Mechanical engineers from the University College London (UCL) have already worked with Mercedes to develop a continuous positive airway pressure (CPAP) device that has been approved by the NHS. The Mercedes-AMG High-performance Powertrains team created the device using designs for an existing CPAP machine – used to treat sleep apnoea – that was no longer patented.
Similar technology has already been used in Italy and China, and the device helps those with serious lung conditions to breathe more easily. The new device is predicted to complete its clinical trial by the end of the week. With the assistance of other F1 teams, Mercedes believes that they could product 1,000 ventilators a day with a week’s notice.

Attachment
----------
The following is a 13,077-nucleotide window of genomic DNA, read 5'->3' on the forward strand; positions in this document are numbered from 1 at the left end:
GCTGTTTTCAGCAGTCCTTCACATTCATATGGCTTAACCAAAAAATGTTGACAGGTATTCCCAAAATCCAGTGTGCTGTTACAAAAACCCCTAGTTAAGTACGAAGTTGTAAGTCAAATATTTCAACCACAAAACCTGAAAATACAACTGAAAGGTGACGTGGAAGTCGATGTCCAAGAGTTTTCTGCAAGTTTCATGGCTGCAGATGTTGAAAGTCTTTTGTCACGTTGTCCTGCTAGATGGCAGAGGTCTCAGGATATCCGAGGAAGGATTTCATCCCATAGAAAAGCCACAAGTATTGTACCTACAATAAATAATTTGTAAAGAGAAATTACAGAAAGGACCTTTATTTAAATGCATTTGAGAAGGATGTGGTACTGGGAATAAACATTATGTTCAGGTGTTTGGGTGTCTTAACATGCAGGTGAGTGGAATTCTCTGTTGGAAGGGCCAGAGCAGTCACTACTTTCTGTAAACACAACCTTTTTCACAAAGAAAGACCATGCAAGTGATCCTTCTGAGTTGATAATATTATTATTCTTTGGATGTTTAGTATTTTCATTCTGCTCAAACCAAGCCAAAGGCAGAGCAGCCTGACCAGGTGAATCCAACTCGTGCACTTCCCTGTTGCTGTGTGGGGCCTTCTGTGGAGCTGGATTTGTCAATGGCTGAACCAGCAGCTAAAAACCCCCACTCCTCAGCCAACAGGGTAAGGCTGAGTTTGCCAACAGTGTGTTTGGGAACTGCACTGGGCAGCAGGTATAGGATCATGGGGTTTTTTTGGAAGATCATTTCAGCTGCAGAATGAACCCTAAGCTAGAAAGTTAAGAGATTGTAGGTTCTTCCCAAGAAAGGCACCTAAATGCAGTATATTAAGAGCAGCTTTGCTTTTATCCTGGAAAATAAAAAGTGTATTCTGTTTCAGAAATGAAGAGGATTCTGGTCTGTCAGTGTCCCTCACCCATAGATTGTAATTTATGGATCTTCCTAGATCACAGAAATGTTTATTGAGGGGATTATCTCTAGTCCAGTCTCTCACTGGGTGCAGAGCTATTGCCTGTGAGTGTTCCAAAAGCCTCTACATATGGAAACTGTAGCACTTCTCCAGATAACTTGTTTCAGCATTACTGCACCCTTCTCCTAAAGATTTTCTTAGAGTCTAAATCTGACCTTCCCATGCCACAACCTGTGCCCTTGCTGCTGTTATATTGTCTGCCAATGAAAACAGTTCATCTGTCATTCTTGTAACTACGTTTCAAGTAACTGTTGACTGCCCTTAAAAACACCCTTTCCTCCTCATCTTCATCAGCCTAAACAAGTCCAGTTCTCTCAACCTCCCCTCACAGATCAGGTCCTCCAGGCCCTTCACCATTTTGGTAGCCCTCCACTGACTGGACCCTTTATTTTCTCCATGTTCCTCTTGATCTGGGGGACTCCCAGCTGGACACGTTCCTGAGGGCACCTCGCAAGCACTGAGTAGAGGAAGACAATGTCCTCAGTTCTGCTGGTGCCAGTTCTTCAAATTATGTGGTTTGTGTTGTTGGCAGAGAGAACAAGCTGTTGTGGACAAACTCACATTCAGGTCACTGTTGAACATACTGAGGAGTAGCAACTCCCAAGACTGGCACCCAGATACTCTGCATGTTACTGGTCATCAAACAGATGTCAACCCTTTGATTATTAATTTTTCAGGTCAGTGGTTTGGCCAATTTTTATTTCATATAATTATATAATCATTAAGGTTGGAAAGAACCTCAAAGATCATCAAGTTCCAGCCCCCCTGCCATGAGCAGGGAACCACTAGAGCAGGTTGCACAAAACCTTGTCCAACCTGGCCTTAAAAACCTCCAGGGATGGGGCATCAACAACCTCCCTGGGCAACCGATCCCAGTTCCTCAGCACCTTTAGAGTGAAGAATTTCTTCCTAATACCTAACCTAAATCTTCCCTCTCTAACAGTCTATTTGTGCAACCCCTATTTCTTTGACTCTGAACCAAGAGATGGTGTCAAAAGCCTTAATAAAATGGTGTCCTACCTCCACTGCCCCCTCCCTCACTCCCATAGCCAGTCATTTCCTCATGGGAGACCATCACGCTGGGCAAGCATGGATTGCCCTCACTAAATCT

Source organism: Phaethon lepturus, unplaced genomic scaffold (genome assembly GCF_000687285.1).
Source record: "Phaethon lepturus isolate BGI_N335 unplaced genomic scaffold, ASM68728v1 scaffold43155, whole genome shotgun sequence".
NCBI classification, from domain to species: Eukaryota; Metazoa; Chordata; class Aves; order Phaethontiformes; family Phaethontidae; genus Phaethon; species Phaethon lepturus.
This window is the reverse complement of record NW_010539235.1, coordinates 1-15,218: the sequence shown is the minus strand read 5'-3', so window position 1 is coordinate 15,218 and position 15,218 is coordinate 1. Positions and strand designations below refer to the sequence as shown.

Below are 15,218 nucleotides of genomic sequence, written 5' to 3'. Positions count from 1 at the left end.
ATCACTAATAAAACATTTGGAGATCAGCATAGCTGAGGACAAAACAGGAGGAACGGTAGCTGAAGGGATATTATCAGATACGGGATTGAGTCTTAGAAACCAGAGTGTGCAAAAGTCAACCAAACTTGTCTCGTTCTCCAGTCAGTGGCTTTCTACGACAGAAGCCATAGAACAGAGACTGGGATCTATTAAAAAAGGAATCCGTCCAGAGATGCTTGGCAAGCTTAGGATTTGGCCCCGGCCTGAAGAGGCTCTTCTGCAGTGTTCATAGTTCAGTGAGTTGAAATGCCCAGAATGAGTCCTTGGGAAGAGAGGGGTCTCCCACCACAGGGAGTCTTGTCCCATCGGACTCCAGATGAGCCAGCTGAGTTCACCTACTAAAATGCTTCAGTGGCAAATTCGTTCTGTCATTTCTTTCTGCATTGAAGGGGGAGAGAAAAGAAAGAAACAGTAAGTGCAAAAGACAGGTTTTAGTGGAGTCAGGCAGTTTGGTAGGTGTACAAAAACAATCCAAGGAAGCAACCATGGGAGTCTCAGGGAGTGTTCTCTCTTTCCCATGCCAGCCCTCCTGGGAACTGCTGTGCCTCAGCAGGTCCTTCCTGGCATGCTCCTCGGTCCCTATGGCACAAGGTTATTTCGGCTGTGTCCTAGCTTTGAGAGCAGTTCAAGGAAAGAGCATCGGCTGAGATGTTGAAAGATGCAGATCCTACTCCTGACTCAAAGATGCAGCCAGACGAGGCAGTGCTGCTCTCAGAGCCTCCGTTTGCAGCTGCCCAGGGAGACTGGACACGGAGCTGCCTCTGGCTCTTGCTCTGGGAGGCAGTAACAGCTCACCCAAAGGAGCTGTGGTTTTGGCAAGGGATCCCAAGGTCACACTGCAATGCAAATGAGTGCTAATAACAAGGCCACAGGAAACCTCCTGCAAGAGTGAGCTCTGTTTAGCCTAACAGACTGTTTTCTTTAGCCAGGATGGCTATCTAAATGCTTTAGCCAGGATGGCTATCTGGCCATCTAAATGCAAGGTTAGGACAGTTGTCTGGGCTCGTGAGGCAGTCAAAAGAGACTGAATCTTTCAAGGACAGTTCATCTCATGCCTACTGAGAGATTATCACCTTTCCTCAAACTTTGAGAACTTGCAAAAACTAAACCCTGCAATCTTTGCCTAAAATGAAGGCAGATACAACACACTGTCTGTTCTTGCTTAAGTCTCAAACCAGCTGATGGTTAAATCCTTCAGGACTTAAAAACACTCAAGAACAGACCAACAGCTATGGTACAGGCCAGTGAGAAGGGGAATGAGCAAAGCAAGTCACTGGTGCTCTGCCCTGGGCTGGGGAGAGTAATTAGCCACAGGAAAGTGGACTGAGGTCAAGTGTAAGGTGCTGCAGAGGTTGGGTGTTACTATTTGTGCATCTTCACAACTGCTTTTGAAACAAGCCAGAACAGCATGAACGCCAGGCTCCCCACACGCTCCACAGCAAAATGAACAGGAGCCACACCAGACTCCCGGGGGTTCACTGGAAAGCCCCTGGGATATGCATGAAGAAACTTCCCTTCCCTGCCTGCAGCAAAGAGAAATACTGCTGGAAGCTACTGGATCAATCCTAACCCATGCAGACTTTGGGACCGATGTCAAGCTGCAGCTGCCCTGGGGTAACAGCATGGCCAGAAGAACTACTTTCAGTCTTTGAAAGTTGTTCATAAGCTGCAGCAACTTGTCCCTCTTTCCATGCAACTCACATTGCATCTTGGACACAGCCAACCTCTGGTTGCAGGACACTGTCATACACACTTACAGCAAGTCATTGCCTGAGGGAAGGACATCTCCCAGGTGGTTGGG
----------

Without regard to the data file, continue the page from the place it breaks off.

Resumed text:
Luxury carmakers Rolls-Royce & McLaren have also been commissioned by the government as part of a consortium of UK business to manufacture 10,000 medical ventilators. Rolls-Royce is responsible for setting up a supply chain that will supply materials quickly to an assembly plant set up by GKN, whilst McLaren stated that they would aid with all aspects of production.
Craig Askew, Executive Vice President of control systems at Rolls-Royce, said: “Rolls-Royce has a crucial role to play in the fight against COVID-19.
“We are proud to be playing our part in a consortium dedicated to scaling up production of much-needed ventilators and will be focused on working at full-speed to provide devices which can help save lives. I would like to thank all my colleagues for rising to this challenge.”
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